Internally, it is expressed by the support and participation of the majority of citizens. The most significant successes of these past four years would not have been possible without this overwhelming participation: e.g., the literacy crusade, the adult education program, the health campaigns. The Political Parties Law is another expression, as is the announcement that 1984 is a pre electoral year and 1985 is the year for general elections. It would be hard to imagine all the different social sectors in a nation participating in a reconstruction policy promoted by a government which they did not consider legitimate.

Externally, legitimacy was won on July 19, 1979, when the majority of countries in the world recognized the new Nicaraguan government. This international legitimacy is not something static. Nicaragua’s election to a seat on the United Nations Security Council with the support of 104 countries is proof of this continued recognition.

In these four years, few have questioned the legitimacy of the government. Exceptions are the counterrevolutionary groups which are trying to overthrow the government, and the Reagan administration, which just last month said that it would be almost impossible to reach a peaceful solution in the region with the Sandinistas in power.

The Episcopal Conference statement also calls the Nicaraguan army a party army. Granted the name of the army Sandinista a Popular Army has the name Sandinista in it, this is more a historical feature in Nicaragua than a party issue. Sandino is a national hero and he inspired the revolution. Not every soldier is a card carrying FSLN member; actually, the number of FSLN party members is very small. In Nicaragua, "Sandinista" is synonymous with nationalism, with cooperation between the various social sectors and the patriotic political parties. It is not a word used exclusively by the FSLN. An extreme example is that Eden Pastora's armed counterrevolutionary group uses the name Sandinista Revolutionary Forces.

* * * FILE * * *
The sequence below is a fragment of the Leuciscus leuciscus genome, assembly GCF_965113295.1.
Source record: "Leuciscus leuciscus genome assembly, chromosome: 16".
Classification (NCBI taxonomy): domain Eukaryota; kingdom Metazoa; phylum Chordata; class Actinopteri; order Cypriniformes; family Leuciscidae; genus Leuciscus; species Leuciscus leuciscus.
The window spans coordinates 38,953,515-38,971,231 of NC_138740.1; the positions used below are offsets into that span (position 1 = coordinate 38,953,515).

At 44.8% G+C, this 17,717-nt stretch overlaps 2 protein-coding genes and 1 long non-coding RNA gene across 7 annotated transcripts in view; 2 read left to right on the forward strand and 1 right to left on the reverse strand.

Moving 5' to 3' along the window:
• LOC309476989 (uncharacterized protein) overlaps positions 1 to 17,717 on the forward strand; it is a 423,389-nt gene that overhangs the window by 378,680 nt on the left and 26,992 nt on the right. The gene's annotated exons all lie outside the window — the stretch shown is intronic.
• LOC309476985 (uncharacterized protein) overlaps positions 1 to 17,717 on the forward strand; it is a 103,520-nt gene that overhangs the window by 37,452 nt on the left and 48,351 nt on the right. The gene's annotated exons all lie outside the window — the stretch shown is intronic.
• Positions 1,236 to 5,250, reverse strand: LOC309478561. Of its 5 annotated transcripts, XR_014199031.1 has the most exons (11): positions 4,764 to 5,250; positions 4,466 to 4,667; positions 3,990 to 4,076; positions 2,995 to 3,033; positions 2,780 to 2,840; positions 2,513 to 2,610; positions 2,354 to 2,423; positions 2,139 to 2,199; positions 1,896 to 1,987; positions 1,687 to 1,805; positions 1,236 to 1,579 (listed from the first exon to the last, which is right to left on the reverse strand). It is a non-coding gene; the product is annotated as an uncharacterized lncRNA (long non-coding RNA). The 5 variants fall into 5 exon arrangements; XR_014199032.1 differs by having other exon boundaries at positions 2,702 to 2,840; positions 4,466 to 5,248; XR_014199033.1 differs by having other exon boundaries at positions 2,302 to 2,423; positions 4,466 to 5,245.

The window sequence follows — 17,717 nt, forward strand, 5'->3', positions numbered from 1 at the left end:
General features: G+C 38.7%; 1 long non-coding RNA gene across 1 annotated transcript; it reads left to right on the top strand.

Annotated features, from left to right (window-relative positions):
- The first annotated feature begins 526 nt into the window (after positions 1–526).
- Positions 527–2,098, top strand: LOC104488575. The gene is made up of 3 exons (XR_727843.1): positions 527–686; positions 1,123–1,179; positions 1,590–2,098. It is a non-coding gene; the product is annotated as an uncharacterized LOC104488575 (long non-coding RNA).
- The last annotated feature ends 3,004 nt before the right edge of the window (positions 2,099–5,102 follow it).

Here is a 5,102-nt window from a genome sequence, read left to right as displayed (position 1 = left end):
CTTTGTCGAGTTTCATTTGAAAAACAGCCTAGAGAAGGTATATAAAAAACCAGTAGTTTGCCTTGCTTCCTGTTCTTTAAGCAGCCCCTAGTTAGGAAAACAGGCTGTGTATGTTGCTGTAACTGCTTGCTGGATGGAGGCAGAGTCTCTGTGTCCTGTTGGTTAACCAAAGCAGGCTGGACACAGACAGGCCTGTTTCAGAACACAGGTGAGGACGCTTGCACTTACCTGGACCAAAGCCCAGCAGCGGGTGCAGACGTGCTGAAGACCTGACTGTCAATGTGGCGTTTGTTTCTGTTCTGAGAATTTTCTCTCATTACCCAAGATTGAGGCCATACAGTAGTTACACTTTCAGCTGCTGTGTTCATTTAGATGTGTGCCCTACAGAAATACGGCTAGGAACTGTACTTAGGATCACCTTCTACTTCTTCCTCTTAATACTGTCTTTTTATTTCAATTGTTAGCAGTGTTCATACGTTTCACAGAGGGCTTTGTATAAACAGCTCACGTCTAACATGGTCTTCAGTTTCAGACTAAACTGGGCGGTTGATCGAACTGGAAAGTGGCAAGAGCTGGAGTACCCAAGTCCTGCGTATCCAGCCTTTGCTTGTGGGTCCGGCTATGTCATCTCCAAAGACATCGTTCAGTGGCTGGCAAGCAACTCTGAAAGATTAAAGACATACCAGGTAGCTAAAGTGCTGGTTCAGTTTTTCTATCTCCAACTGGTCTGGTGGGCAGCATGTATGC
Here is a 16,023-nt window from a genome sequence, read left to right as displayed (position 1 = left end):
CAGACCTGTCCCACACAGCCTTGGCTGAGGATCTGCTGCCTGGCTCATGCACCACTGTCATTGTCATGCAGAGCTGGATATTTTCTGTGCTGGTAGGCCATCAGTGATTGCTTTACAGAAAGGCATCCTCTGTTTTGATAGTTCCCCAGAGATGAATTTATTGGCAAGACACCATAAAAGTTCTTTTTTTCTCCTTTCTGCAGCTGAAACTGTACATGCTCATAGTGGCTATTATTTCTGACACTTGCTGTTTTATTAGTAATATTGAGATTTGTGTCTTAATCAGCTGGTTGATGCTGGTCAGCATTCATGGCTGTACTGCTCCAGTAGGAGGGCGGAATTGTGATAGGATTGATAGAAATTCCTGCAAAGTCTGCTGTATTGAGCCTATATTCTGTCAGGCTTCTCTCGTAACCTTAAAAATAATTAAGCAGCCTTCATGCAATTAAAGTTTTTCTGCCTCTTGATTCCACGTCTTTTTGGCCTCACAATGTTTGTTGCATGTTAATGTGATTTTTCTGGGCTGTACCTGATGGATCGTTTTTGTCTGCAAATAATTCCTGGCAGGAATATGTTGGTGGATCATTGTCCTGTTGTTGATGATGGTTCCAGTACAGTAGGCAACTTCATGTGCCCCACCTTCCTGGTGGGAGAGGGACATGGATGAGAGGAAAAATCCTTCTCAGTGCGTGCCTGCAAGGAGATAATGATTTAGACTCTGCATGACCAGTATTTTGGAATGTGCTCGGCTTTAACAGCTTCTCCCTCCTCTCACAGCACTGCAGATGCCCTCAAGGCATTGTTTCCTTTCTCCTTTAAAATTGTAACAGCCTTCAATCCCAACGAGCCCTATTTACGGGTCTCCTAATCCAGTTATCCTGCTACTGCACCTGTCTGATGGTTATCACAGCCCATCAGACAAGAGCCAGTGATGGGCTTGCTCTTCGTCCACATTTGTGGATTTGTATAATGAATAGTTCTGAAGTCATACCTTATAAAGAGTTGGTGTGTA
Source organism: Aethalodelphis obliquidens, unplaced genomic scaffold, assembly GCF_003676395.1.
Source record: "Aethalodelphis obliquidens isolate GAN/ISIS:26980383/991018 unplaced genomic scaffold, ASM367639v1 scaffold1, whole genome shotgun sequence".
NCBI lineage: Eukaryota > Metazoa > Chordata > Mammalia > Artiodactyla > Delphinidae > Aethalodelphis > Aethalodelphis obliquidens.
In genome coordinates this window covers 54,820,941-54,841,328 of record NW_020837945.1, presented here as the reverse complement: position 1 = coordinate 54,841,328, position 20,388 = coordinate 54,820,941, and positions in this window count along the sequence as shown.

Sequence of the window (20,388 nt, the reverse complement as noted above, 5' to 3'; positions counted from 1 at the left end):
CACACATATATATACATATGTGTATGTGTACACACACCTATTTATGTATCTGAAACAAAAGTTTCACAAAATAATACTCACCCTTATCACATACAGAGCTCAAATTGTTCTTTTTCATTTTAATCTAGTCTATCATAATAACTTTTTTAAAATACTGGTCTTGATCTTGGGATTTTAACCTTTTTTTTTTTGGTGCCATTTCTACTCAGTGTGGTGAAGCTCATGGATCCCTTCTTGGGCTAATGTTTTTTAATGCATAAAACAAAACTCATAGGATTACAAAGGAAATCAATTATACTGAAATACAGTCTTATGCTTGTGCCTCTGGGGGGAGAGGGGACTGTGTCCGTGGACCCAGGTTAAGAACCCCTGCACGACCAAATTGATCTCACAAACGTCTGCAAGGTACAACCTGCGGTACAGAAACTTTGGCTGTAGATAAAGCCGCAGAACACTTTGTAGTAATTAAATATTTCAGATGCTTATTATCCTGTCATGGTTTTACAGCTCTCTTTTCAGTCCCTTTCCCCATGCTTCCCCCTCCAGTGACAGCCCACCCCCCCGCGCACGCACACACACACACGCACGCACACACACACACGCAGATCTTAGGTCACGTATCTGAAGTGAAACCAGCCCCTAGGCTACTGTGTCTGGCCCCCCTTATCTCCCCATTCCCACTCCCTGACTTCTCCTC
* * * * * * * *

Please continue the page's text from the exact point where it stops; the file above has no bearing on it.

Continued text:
Encouraging the youth in the nation to reject military service on this basis could be considered as giving legitimacy to the killings which are being carried out by those who have taken up arms to overthrow the government. The tone and content of this document have driven a wedge into national unity. This position at a time when the country is under attack gives implicit support to those who seek to overthrow the government, whether from Honduras or from the White House.

Nicaragua's defense, and military service to carry out that defense, are not totalitarian caprices nor expansionist dreams, but an objective necessity of a country under attack.

CONCLUSION

The focus of this article has been twofold: the aggressions and the Episcopal response to the military service law. These have had such serious repercussions in Nicaragua that we have limited this article to commenting only on them, but positive things have also taken place.

On August 13, the government held a meeting in Matagalpa to evaluate the work carried out in the first six months of this year. The conclusions of that meeting were later published so that everyone could be aware of what is happening on the government administration level in the country.

On August 17, the Council of State approved the Political Parties Law which had been under discussion and revision for almost two years.

Land titles have continued to be given out under the Agrarian Reform Law and the geothermic Plant at Momotombo was inaugurated in August. This is one of the most important plants of its type on the continent.

Despite the attacks by the Contra and the enormous energies expended to repel these aggressions, the reconstruction of the country continues.